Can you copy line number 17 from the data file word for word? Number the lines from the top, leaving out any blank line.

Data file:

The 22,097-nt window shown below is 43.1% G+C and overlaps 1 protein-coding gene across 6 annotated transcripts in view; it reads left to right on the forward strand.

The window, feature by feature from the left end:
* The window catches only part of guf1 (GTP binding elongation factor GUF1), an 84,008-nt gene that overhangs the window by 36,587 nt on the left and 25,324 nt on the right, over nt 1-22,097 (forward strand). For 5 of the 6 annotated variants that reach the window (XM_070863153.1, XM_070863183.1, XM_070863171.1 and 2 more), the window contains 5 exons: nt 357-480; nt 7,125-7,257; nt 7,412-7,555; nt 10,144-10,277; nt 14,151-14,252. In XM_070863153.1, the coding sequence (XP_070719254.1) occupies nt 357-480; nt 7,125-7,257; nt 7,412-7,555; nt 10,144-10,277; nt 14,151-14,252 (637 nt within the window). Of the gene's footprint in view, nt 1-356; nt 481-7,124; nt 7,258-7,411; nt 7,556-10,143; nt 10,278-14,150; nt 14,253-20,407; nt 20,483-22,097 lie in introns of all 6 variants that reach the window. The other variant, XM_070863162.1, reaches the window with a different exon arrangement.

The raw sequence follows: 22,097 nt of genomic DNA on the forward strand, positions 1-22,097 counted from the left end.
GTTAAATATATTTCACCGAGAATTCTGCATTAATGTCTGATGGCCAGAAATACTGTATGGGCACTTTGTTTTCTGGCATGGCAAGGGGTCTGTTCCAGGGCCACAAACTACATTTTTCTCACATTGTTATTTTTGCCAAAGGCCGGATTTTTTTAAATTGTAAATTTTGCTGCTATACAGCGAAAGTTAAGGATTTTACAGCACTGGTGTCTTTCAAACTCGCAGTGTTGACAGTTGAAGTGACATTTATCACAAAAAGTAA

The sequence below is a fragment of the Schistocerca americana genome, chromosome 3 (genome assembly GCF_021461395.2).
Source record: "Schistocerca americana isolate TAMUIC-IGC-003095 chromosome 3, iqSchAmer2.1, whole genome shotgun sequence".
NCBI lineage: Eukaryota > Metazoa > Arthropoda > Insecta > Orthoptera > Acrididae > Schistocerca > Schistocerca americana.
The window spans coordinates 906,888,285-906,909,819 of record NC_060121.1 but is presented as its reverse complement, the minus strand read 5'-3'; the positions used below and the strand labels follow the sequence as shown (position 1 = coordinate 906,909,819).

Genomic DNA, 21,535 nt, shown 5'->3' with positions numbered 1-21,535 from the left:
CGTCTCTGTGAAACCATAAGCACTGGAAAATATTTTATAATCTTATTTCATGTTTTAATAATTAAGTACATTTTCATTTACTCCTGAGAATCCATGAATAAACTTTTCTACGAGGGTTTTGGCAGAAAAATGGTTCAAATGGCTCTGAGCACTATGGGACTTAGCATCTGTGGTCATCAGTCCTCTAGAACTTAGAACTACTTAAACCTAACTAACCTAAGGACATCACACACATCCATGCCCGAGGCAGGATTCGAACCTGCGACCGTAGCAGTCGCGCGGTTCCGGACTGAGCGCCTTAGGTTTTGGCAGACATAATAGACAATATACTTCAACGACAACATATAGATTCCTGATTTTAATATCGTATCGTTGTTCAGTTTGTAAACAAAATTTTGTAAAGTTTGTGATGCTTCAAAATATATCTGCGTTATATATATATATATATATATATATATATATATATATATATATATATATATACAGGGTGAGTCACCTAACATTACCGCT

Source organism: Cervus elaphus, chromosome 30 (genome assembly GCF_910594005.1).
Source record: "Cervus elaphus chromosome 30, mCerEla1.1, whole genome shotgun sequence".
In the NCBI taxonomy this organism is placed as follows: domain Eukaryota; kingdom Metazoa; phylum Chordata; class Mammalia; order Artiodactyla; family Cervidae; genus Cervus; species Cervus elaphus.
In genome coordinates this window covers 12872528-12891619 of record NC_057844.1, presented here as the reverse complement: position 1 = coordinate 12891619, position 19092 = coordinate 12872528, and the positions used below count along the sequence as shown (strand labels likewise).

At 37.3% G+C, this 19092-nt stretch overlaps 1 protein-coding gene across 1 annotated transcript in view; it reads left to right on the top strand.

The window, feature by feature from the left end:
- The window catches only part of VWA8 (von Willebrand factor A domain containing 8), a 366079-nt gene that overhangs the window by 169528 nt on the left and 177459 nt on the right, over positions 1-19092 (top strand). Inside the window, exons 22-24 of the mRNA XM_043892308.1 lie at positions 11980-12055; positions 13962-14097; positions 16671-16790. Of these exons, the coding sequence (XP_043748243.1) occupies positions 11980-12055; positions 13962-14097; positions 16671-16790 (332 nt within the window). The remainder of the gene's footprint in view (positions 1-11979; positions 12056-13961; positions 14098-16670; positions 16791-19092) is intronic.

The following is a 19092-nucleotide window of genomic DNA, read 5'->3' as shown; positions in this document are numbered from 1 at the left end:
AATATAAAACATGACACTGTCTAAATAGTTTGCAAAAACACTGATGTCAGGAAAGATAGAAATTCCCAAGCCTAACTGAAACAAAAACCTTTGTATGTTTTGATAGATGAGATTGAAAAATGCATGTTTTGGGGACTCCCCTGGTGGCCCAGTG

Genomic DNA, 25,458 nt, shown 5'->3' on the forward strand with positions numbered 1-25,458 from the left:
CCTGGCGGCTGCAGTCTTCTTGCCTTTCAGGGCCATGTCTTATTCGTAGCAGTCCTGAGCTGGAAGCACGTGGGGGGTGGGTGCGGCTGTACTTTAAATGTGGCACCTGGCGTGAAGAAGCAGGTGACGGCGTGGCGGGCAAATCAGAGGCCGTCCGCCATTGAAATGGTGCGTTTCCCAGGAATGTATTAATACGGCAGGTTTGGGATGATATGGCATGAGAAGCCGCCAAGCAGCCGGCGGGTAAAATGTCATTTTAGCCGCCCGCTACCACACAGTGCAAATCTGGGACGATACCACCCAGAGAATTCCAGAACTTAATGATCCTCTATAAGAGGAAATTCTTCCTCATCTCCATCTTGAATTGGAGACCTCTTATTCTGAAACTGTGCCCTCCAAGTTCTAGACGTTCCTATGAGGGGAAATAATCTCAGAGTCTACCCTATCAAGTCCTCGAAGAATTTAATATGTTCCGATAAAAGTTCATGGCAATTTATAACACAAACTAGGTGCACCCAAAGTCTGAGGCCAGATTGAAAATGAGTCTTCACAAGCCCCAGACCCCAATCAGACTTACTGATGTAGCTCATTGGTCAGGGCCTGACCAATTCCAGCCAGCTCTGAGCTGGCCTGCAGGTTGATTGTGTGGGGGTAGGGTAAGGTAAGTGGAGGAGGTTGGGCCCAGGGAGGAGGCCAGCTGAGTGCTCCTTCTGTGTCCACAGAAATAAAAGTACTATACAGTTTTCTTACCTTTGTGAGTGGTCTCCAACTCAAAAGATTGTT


The window, feature by feature from the left end: